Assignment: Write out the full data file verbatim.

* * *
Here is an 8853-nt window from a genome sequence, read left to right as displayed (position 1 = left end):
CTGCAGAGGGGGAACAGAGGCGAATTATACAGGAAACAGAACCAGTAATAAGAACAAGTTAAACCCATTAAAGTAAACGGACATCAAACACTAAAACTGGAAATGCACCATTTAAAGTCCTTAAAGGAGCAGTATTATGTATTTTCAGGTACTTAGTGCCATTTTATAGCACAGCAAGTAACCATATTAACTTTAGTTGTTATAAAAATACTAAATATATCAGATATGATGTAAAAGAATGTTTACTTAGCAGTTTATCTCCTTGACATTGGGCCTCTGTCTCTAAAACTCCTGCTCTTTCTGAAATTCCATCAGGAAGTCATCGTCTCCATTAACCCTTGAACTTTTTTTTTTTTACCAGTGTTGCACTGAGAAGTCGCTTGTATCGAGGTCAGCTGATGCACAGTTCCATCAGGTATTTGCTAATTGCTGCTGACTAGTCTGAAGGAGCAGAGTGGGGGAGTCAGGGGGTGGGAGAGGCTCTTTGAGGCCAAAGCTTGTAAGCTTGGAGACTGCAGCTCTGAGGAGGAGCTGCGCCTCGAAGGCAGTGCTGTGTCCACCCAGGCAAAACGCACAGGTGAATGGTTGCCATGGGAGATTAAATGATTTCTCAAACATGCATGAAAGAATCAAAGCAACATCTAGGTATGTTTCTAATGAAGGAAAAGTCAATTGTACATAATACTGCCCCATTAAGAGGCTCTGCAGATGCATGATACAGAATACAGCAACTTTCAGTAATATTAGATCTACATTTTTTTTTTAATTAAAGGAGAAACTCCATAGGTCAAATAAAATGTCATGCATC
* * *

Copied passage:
Here is an 8853-nt window from a genome sequence, read left to right as displayed (position 1 = left end):
CTGCAGAGGGGGAACAGAGGCGAATTATACAGGAAACAGAACCAGTAATAAGAACAAGTTAAACCCATTAAAGTAAACGGACATCAAACACTAAAACTGGAAATGCACCATTTAAAGTCCTTAAAGGAGCAGTATTATGTATTTTCAGGTACTTAGTGCCATTTTATAGCACAGCAAGTAACCATATTAACTTTAGTTGTTATAAAAATACTAAATATATCAGATATGATGTAAAAGAATGTTTACTTAGCAGTTTATCTCCTTGACATTGGGCCTCTGTCTCTAAAACTCCTGCTCTTTCTGAAATTCCATCAGGAAGTCATCGTCTCCATTAACCCTTGAACTTTTTTTTTTTTACCAGTGTTGCACTGAGAAGTCGCTTGTATCGAGGTCAGCTGATGCACAGTTCCATCAGGTATTTGCTAATTGCTGCTGACTAGTCTGAAGGAGCAGAGTGGGGGAGTCAGGGGGTGGGAGAGGCTCTTTGAGGCCAAAGCTTGTAAGCTTGGAGACTGCAGCTCTGAGGAGGAGCTGCGCCTCGAAGGCAGTGCTGTGTCCACCCAGGCAAAACGCACAGGTGAATGGTTGCCATGGGAGATTAAATGATTTCTCAAACATGCATGAAAGAATCAAAGCAACATCTAGGTATGTTTCTAATGAAGGAAAAGTCAATTGTACATAATACTGCCCCATTAAGAGGCTCTGCAGATGCATGATACAGAATACAGCAACTTTCAGTAATATTAGATCTACATTTTTTTTTTAATTAAAGGAGAAACTCCATAGGTCAAATAAAATGTCATGCATC